Wheelie Good Mobility specialises in used and new mobility scooters and new mobility aids. We sell our used scooters via our workshop in Hartley and all new mobility aids via our online department store and mail order catalogue. We’re a family business consisting of me Charmaine Kemp, my Dad Bob, my nephew Dan and Stu in the workshop.
I can remember exactly when the business started it was in November 2008 two weeks before recession was announced. I had failed to find employment and I had got quite down about it. My mum wanted to keep me busy and said that Grandad needed mobility equipment so me and my father bought an old mobility scooter and restored it. Grandad accused us of trying to ‘bump him off’ and refused to get on it – he was 96, so it was quite a funny family moment. My Grandad made it quite evident the scooter wasn’t going to be used, so we sold it and made money. This was the lightbulb moment!
I was unemployed and I had to have a serious think about what I was good at. I had gained some valuable skills at university obtaining two BA’s, the first in creative media and the second in consumer behaviour and marketing. I wanted to put these to good use so the business was created and we started refurbishing more scooters in the family garage. Eventually we moved out of the garage and into what is now a fully working mobility scooter servicing unit. We had found a market for refurbished mobility scooters but I felt there was still more to offer our customer base so I developed a mail order catalogue. This ended up being the perfect tool for our offline customers, plus I could apply my skills from university in its production, saving money.
Money. This for me has been one of the biggest barriers in developing the business. I started with £500 and a loan from the Princes’ Trust of £2500. As part of our strategy the business has done everything it possibly can to remain debt-free and recession-proof. However, it hasn’t come without drawbacks, I still invest all the money I can back into the business and its expansion. The key is not to borrow and not to spend what you cannot afford. You need to identify ‘needs’ and ‘wants’ for the business. Then find a cheaper alternative as long as the objective is met. You don’t need a flashy van, or a brand new office. Make do, as it’ll come.
Wheelie Good Mobility has won a few awards after support from the Princes Trust. In 2010 I won two Young Entrepreneur of the Year Awards, the first was a KEiBA (Kent Excellence in Business Award) judged by Kent Foundation’s very own Paul Barron, the second was from Shell LivewIRE in a national competition. In 2011 we won Maidstone, The Mall’s ‘Retail Factor’ which provided us with a free promotional stand in the shopping centre. In 2012 the University of Greenwich recognised us with a ‘Small Business Award’. In 2014 I had a crack at the Kent Invicta Chamber over 30s category for ‘Entrepreneur of the Year’ and was excited to come away with a trophy. For 2015, we’ve already heard that we’ve won a Headline Award from Scoot, a leader in online business directories. This one is brilliant as I love the similarity of the Scoot website and us selling scooters 🙂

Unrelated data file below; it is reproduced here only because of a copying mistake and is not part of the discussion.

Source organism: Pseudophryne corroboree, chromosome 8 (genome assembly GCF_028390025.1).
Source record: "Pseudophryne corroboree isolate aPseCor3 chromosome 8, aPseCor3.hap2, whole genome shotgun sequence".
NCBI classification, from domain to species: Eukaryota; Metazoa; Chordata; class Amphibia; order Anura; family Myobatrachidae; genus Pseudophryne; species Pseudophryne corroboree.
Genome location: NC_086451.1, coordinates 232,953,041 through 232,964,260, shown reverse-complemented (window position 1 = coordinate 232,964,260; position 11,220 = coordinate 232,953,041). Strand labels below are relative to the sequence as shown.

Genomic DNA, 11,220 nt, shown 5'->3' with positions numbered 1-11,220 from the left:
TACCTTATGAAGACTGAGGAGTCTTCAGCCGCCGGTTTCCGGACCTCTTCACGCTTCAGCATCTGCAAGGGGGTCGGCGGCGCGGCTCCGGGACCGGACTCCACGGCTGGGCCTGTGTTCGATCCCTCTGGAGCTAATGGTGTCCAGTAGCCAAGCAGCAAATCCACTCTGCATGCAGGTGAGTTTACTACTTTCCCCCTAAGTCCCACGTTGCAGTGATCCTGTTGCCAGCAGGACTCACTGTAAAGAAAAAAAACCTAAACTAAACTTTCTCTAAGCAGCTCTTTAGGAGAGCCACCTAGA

Wheelie Good Mobility is soon to become ‘Wheelie Good Mobility Ltd.’ as we make the transition from sole trader to limited company. Finally, my head won’t be on the chopping block. See, as a sole trader – you are personally liable for all the bills and debts within the business – it’s a breath of fresh air to have the limitation.
This turning point means we can now apply for funding to expand the business and take on staff. It’s a glorious thought to us, the four of us work like octopi on computers or in the workshop and we still don’t have enough hands on deck. We’d eventually love to take on apprentices, but the first priority is an office move, there’s only just enough room for us all at the moment. Also in the pipeline is Wheelie Good Kids specialising in pediatric mobility aids, so watch this space.
My Business Tips:
Just hold on to every penny like it’s your last. Your business’ lifeblood is the customer, yes indeed, but the money brought in is as equally precious. Don’t spend on what you don’t need to. Teaching yourself can save on costs – my first website was in Word and so was the first mail order catalogue. Youtube and webinars taught me a lot, right through from using photoshop to online advertising. Now they are all pretty nifty ‘shop windows’ and I’ve saved thousands in graphic and web designers. Don’t get all ‘billy big potato’ because you’re an entrepreneur. Once you’ve built it and sold it for £20m, you can then buy yourself a top hat. Until then, work, work, work. Day and night. Time and money are both are precious to an entrepreneur, so prioritise both, but don’t forget to give yourself a pat on the back when the rewards start coming in, it’s well deserved.